I hope that you are celebrating your own love story today. After nearly 25 years, Hugh has gifted me with red roses and a cherry pie. Perfection! Snow is expected later today and I will be cooking up some steak au poivre from my favorite little cook book by Susan Branch.
Something to look forward to in March: Lily James, Lady Rose from Downton Abbey, is Cinderella in the new Disney interpretation directed by Kenneth Branagh.

Disney website here
Glamour UK review here

Thursday, February 12, 2015

Ice Ice Baby

I took a walk along Nugent Street during my Southampton "red hunt". The sidewalk was coated with ice. As I stepped warily along the walk, I looked up and noticed the icicles edging the eaves of a closed shop. Water was dripping down the icicles along the roof and running down the side of the building coating the steps of the store below and the sidewalk that I was standing on.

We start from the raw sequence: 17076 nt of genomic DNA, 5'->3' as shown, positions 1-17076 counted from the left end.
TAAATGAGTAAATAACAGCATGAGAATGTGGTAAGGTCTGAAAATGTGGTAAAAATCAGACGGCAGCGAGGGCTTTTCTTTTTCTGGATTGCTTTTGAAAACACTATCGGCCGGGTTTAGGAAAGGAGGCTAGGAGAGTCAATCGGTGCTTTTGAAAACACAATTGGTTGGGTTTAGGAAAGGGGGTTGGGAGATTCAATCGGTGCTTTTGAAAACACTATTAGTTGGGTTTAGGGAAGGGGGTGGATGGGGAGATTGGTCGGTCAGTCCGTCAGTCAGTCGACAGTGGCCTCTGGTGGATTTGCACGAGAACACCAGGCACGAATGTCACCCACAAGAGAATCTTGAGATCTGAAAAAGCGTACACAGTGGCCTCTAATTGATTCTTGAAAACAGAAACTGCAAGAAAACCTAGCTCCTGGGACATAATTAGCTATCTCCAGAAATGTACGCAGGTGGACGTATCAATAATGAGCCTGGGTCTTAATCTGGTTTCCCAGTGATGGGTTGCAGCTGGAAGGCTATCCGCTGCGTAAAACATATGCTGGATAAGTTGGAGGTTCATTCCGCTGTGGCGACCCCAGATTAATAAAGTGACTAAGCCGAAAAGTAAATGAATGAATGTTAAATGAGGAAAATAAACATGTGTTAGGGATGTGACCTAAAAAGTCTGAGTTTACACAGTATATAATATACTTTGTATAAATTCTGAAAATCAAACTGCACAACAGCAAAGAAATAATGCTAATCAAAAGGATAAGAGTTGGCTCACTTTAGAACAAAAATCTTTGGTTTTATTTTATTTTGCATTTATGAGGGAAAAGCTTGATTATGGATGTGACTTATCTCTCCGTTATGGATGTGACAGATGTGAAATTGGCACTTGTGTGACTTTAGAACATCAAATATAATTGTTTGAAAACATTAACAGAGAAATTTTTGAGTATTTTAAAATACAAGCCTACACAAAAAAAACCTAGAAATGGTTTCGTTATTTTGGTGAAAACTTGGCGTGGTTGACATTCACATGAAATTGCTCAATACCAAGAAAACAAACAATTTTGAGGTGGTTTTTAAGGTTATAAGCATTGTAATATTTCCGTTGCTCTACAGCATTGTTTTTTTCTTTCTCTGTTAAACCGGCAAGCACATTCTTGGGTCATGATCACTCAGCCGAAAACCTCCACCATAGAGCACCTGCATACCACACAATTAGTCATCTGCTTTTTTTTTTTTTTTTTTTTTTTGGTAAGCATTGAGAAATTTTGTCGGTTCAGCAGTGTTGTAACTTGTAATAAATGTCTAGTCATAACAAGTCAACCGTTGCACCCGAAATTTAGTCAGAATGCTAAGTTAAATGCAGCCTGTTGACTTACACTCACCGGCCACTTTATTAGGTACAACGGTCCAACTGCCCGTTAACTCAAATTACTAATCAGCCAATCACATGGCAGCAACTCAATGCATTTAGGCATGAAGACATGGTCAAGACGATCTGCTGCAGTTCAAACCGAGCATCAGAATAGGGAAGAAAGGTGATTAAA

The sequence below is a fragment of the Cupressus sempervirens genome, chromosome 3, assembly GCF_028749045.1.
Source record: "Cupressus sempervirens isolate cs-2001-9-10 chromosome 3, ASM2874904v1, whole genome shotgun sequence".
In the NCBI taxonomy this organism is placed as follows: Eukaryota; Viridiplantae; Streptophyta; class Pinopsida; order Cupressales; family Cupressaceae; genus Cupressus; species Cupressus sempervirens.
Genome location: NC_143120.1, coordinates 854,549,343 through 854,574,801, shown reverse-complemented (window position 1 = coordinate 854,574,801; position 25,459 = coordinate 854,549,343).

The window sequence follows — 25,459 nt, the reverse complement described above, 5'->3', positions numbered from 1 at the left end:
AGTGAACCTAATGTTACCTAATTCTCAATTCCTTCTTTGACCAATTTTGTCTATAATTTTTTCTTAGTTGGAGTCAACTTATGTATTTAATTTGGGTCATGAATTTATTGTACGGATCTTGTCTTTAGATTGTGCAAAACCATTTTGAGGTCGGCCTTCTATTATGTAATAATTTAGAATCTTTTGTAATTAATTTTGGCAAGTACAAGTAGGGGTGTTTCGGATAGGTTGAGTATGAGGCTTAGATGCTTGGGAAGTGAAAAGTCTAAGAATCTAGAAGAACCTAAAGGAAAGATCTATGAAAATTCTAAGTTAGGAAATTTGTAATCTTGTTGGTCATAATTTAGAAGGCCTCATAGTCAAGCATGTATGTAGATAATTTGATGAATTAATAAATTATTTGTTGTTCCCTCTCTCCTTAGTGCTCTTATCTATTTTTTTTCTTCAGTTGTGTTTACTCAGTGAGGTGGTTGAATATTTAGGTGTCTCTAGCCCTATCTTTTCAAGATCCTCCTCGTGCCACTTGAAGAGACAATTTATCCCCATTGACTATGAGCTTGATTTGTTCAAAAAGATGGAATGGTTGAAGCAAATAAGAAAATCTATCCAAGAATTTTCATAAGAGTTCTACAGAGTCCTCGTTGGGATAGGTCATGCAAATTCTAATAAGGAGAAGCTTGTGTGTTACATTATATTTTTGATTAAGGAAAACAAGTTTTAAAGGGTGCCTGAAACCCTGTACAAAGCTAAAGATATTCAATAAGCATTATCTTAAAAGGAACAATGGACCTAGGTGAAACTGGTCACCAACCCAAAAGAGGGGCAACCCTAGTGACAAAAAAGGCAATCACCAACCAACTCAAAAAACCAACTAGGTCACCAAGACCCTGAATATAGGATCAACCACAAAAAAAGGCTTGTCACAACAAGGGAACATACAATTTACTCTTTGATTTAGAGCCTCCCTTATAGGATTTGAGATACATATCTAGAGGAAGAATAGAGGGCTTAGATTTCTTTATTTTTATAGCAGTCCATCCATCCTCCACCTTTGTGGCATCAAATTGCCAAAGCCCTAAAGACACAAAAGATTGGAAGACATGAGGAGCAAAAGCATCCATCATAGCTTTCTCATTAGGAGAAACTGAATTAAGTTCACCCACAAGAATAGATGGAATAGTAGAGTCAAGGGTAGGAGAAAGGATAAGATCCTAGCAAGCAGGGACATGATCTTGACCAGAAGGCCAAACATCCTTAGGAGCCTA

My thought was, "Not red.. but interesting". I should have been thinking, "I am barely upright on a sheet of ice and could go down any moment now".  I took my hand out of my pocket and went "clickety click" with the iPhone camera and crept slowly on to the next store front filled with red dresses. When I got home and looked through my Southampton photos, I was happy that I had noticed. The work in the gallery window perfectly echoes the icy entrance of the closed juice bar next door.
It was also clear that the jewelry stores were ready for Valentine's Day. 
Ice Ice Baby.
Glittery gifts.
Crystal champagne glasses are also nice, especially accompanied by treats from the Village Cheese Shoppe.
Perhaps you are anti-ice.
 His and Hers salt spreaders at Lynch's Garden Center?
Umm, better not.
At least not for Valentines!
Pretty Primrose plants would be a better idea.